BRIEF DESCRIPTION OF THE DRAWINGS

Other objects, advantages and details of the novel and improved electrical circuit interruption device of this invention appear in the following detailed description of the preferred embodiments of the invention, the detail description referring to the drawings in which:

FIG. 1 is a front elevational view of a circuit breaker with the front housing half removed showing the electrical contacts in the contacts engaged position with the arc dissipating portion of the arc paddle out of alignment with the movable and stationary contacts;

FIG. 2 is a view similar to FIG. 1 shown with the electrical contacts in the contacts disengaged position with the arc dissipating portion of the arc paddle moved to a position in alignment with and between the movable and stationary electrical contacts;

FIG. 3 is an enlarged side elevation of the arc paddle and mounting thereof shown in the FIG. 2 position;

FIG. 4 is a perspective view of the FIG. 3 arc paddle;

FIG. 5 is a front elevational view of a modified arc paddle useful in the FIGS. 1, 2 embodiment;

FIG. 6 is a front elevational view of an arc paddle made in accordance with another preferred embodiment along with a movable stationary and electrical contact shown in the contacts engaged position, the remaining structure of the circuit interrupter not shown for purposes of illustration, and

FIG. 7 is a view similar to FIG. 6 shown with the electrical contacts in the contacts disengaged position.

DESCRIPTION OF THE PREFERRED EMBODIMENTS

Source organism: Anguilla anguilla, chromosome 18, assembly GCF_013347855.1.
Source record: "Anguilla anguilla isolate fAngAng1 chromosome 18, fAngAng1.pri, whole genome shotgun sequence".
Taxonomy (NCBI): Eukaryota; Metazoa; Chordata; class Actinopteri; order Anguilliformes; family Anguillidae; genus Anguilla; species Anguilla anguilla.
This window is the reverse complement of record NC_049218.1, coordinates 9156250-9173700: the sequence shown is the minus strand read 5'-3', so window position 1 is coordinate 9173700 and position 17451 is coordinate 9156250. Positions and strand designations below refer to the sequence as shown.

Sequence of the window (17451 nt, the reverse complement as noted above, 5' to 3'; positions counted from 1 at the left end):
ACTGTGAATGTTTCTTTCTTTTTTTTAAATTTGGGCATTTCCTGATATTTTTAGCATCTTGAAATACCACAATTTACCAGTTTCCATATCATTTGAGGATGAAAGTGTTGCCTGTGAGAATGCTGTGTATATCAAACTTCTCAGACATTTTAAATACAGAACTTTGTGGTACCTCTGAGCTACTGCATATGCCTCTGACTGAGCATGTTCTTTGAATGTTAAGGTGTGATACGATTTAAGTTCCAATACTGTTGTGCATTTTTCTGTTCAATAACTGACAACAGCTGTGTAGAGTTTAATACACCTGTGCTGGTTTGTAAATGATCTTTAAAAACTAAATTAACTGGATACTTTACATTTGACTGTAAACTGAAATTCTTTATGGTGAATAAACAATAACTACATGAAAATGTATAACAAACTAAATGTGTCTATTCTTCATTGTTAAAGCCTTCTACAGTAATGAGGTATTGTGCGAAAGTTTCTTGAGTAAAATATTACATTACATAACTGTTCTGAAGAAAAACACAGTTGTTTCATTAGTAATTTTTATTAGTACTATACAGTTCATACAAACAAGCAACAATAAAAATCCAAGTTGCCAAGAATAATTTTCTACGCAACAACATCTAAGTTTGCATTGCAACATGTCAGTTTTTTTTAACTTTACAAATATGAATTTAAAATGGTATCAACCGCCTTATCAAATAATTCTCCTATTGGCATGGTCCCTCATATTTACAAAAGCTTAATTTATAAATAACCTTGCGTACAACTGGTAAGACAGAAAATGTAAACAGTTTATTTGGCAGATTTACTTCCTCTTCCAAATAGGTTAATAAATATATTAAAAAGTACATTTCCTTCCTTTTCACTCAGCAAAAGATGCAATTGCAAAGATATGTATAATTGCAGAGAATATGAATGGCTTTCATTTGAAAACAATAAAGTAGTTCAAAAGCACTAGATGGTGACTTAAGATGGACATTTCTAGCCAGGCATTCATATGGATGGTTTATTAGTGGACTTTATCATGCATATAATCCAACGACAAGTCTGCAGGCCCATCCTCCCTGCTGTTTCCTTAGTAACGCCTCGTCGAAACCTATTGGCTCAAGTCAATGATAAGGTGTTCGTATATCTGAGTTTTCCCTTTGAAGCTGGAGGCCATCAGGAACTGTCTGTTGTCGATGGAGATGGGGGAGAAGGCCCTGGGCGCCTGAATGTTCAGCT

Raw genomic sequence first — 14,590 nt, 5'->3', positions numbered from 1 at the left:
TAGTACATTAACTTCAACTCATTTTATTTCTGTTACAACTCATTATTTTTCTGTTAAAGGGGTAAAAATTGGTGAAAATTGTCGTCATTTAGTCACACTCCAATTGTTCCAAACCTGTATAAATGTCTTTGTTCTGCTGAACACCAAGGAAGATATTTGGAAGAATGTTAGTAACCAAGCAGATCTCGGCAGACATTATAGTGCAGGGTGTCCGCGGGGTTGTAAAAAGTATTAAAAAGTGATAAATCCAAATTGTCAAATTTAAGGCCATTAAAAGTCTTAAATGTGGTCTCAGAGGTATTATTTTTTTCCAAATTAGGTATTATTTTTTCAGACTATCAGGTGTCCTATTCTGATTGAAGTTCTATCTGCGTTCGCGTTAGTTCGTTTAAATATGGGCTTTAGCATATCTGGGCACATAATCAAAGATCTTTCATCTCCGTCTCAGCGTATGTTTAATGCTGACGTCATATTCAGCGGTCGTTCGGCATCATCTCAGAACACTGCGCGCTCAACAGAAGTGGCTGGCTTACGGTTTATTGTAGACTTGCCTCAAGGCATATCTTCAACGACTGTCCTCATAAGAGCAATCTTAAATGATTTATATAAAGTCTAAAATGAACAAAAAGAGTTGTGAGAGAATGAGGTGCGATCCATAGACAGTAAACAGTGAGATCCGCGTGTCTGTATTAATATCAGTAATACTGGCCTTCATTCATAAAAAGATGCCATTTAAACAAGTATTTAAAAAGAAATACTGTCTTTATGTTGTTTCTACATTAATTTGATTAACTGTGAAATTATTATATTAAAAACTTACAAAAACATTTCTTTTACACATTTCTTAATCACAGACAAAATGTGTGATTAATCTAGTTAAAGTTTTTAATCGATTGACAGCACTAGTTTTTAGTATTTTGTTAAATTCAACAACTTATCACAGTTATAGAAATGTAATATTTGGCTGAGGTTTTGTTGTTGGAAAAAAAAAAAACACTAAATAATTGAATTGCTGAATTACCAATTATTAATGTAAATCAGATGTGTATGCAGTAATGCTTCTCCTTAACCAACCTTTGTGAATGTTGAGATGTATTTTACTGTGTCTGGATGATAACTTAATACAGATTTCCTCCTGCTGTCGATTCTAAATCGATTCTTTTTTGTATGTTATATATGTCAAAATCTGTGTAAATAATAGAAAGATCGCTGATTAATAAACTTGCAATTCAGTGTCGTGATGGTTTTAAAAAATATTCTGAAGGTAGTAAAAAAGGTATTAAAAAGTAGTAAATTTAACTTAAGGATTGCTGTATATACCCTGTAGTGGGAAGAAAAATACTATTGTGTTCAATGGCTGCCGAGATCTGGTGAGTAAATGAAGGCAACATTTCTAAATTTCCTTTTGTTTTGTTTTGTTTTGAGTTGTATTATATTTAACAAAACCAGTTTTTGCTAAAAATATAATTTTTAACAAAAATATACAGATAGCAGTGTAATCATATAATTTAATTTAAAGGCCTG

Referring to FIGS. 1-4 of the drawings, a circuit interrupter 10, such as a circuit breaker, made in accordance with the invention comprises a housing 12 in which are disposed a movable contact means 14, a stationary contact means 16 and a control mechanism 18, the control mechanism including thermal responsive bimetallic means 18f. The control mechanism normally holds the movable contact means 14 in engagement with stationary contact means 16 to close the circuit breaker as shown in FIG. 1. The thermally responsive bimetallic means has substantial electrical resistance properties and is adapted to conduct current to self heat and to flex to a predetermined extent in response to the flow of a selected overload current in the circuit breaker for a given period of time. When the thermally responsive bimetallic means flexes to that extent it is adapted to trip mechanism 18 through motion transfer member 18g, as described below, to move the movable contact means 14 out of engagement with the stationary contact means to open the circuit breaker in a conventional manner. The control mechanism, including push-pull button 18a, is also adapted to manually move the movable contact means into and out of engagement with the stationary contact means, to releasably latch the movable contact means to the open circuit position when the movable contact is moved to that position either manually or in response to the occurrence of an overload circuit, to permit the circuit breaker to be manually reset after manual opening or after normal opening in response to overload currents if the bimetallic means has cooled, to be compensated for variations in ambient temperature in its normal thermal response to the occurrence of an overload current in the breaker circuit and to be trip free.